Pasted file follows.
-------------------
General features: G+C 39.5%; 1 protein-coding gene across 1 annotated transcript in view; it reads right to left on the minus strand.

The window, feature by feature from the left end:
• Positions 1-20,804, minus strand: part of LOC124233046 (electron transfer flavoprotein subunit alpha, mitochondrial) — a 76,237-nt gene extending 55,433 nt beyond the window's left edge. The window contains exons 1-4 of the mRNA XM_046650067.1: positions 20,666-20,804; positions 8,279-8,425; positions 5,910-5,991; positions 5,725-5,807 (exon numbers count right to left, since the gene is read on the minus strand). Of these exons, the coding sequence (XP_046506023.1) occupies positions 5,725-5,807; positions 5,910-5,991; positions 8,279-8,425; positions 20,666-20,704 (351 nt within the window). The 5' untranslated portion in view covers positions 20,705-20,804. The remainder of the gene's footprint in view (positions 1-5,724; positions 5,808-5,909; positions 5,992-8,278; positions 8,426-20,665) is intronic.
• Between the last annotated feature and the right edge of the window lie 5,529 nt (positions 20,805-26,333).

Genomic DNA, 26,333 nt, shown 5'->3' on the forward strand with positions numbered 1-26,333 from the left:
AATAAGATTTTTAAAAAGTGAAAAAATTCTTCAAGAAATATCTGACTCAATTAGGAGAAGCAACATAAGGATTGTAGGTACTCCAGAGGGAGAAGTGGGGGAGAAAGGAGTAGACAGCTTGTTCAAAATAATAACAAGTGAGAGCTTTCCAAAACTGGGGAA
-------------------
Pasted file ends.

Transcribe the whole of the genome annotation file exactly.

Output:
General features: G+C 39.5%; 1 protein-coding gene across 1 annotated transcript in view; it reads right to left on the minus strand.

The window, feature by feature from the left end:
• Positions 1-20,804, minus strand: part of LOC124233046 (electron transfer flavoprotein subunit alpha, mitochondrial) — a 76,237-nt gene extending 55,433 nt beyond the window's left edge. The window contains exons 1-4 of the mRNA XM_046650067.1: positions 20,666-20,804; positions 8,279-8,425; positions 5,910-5,991; positions 5,725-5,807 (exon numbers count right to left, since the gene is read on the minus strand). Of these exons, the coding sequence (XP_046506023.1) occupies positions 5,725-5,807; positions 5,910-5,991; positions 8,279-8,425; positions 20,666-20,704 (351 nt within the window). The 5' untranslated portion in view covers positions 20,705-20,804. The remainder of the gene's footprint in view (positions 1-5,724; positions 5,808-5,909; positions 5,992-8,278; positions 8,426-20,665) is intronic.
• Between the last annotated feature and the right edge of the window lie 5,529 nt (positions 20,805-26,333).

Genomic DNA, 26,333 nt, shown 5'->3' on the forward strand with positions numbered 1-26,333 from the left:
AATAAGATTTTTAAAAAGTGAAAAAATTCTTCAAGAAATATCTGACTCAATTAGGAGAAGCAACATAAGGATTGTAGGTACTCCAGAGGGAGAAGTGGGGGAGAAAGGAGTAGACAGCTTGTTCAAAATAATAACAAGTGAGAGCTTTCCAAAACTGGGGAA